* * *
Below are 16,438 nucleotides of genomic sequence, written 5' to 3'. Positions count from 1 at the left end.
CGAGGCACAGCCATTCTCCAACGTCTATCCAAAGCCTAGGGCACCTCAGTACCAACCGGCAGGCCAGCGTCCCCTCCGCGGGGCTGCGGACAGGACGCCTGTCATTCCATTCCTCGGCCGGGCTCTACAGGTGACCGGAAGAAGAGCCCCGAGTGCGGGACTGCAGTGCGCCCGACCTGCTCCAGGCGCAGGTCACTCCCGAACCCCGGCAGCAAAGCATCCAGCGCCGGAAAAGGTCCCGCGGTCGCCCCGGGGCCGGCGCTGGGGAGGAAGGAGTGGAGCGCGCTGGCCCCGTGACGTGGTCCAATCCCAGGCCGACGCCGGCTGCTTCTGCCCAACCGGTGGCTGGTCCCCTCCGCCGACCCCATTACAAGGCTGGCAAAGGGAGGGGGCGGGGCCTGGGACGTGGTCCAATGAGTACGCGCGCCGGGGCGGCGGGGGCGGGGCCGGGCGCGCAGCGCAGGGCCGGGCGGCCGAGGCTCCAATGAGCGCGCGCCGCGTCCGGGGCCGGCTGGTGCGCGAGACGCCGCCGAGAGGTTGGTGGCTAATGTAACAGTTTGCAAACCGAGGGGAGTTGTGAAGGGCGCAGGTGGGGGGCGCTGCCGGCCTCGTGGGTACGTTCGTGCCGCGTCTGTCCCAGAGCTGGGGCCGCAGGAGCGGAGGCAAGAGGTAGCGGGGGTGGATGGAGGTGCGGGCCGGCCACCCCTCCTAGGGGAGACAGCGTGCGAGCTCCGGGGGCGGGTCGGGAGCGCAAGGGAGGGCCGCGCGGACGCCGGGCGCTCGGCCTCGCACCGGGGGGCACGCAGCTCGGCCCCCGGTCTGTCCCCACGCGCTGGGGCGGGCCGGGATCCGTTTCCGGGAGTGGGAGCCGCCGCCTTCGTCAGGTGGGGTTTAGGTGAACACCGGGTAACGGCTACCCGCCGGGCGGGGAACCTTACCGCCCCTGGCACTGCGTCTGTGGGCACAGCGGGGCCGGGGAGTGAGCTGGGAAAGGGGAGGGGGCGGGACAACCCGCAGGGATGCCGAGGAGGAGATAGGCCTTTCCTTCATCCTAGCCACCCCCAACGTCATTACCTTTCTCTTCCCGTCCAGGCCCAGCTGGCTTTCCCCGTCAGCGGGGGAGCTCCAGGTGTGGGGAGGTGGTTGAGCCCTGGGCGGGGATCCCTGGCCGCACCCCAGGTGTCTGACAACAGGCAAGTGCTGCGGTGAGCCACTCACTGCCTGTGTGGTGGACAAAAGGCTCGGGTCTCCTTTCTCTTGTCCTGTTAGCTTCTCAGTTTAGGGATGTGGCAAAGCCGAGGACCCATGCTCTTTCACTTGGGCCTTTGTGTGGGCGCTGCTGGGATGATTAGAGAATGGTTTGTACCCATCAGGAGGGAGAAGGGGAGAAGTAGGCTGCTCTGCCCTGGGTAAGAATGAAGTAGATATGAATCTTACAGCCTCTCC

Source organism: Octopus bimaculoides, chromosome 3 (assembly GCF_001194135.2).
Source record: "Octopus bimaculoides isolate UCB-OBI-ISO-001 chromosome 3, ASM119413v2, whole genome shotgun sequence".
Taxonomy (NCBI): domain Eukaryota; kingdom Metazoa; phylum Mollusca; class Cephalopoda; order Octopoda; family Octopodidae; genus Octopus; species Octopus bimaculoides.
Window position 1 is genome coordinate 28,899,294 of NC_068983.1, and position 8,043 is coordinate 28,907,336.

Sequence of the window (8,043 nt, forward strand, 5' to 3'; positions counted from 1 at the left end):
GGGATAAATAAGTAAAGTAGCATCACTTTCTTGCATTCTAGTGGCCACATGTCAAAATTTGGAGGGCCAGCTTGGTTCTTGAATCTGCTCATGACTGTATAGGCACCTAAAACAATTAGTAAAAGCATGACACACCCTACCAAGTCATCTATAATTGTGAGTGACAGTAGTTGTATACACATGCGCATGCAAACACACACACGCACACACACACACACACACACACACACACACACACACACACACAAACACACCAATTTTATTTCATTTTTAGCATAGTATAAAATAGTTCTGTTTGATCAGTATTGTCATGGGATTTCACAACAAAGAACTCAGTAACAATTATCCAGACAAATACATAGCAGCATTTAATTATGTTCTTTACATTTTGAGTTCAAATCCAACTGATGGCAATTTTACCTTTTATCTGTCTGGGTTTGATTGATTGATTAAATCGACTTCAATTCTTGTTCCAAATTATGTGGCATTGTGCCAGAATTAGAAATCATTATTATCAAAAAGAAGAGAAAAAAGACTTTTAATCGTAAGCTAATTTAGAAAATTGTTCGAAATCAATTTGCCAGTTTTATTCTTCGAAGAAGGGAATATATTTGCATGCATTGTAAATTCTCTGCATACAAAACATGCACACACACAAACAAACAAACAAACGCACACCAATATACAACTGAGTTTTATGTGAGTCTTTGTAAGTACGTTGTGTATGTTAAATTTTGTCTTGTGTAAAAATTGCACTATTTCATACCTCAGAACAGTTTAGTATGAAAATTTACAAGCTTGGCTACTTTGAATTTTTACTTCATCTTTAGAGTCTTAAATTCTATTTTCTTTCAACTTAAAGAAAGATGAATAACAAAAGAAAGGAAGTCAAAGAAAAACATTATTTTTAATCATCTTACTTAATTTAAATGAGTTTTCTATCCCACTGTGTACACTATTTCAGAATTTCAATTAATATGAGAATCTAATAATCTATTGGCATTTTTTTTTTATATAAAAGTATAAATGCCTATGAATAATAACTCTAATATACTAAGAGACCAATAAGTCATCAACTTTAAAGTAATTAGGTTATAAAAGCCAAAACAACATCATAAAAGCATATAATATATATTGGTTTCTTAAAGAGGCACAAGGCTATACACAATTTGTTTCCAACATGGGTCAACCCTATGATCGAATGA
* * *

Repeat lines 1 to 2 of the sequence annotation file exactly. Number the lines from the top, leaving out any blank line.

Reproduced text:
Below are 16,438 nucleotides of genomic sequence, written 5' to 3'. Positions count from 1 at the left end.
CGAGGCACAGCCATTCTCCAACGTCTATCCAAAGCCTAGGGCACCTCAGTACCAACCGGCAGGCCAGCGTCCCCTCCGCGGGGCTGCGGACAGGACGCCTGTCATTCCATTCCTCGGCCGGGCTCTACAGGTGACCGGAAGAAGAGCCCCGAGTGCGGGACTGCAGTGCGCCCGACCTGCTCCAGGCGCAGGTCACTCCCGAACCCCGGCAGCAAAGCATCCAGCGCCGGAAAAGGTCCCGCGGTCGCCCCGGGGCCGGCGCTGGGGAGGAAGGAGTGGAGCGCGCTGGCCCCGTGACGTGGTCCAATCCCAGGCCGACGCCGGCTGCTTCTGCCCAACCGGTGGCTGGTCCCCTCCGCCGACCCCATTACAAGGCTGGCAAAGGGAGGGGGCGGGGCCTGGGACGTGGTCCAATGAGTACGCGCGCCGGGGCGGCGGGGGCGGGGCCGGGCGCGCAGCGCAGGGCCGGGCGGCCGAGGCTCCAATGAGCGCGCGCCGCGTCCGGGGCCGGCTGGTGCGCGAGACGCCGCCGAGAGGTTGGTGGCTAATGTAACAGTTTGCAAACCGAGGGGAGTTGTGAAGGGCGCAGGTGGGGGGCGCTGCCGGCCTCGTGGGTACGTTCGTGCCGCGTCTGTCCCAGAGCTGGGGCCGCAGGAGCGGAGGCAAGAGGTAGCGGGGGTGGATGGAGGTGCGGGCCGGCCACCCCTCCTAGGGGAGACAGCGTGCGAGCTCCGGGGGCGGGTCGGGAGCGCAAGGGAGGGCCGCGCGGACGCCGGGCGCTCGGCCTCGCACCGGGGGGCACGCAGCTCGGCCCCCGGTCTGTCCCCACGCGCTGGGGCGGGCCGGGATCCGTTTCCGGGAGTGGGAGCCGCCGCCTTCGTCAGGTGGGGTTTAGGTGAACACCGGGTAACGGCTACCCGCCGGGCGGGGAACCTTACCGCCCCTGGCACTGCGTCTGTGGGCACAGCGGGGCCGGGGAGTGAGCTGGGAAAGGGGAGGGGGCGGGACAACCCGCAGGGATGCCGAGGAGGAGATAGGCCTTTCCTTCATCCTAGCCACCCCCAACGTCATTACCTTTCTCTTCCCGTCCAGGCCCAGCTGGCTTTCCCCGTCAGCGGGGGAGCTCCAGGTGTGGGGAGGTGGTTGAGCCCTGGGCGGGGATCCCTGGCCGCACCCCAGGTGTCTGACAACAGGCAAGTGCTGCGGTGAGCCACTCACTGCCTGTGTGGTGGACAAAAGGCTCGGGTCTCCTTTCTCTTGTCCTGTTAGCTTCTCAGTTTAGGGATGTGGCAAAGCCGAGGACCCATGCTCTTTCACTTGGGCCTTTGTGTGGGCGCTGCTGGGATGATTAGAGAATGGTTTGTACCCATCAGGAGGGAGAAGGGGAGAAGTAGGCTGCTCTGCCCTGGGTAAGAATGAAGTAGATATGAATCTTACAGCCTCTCC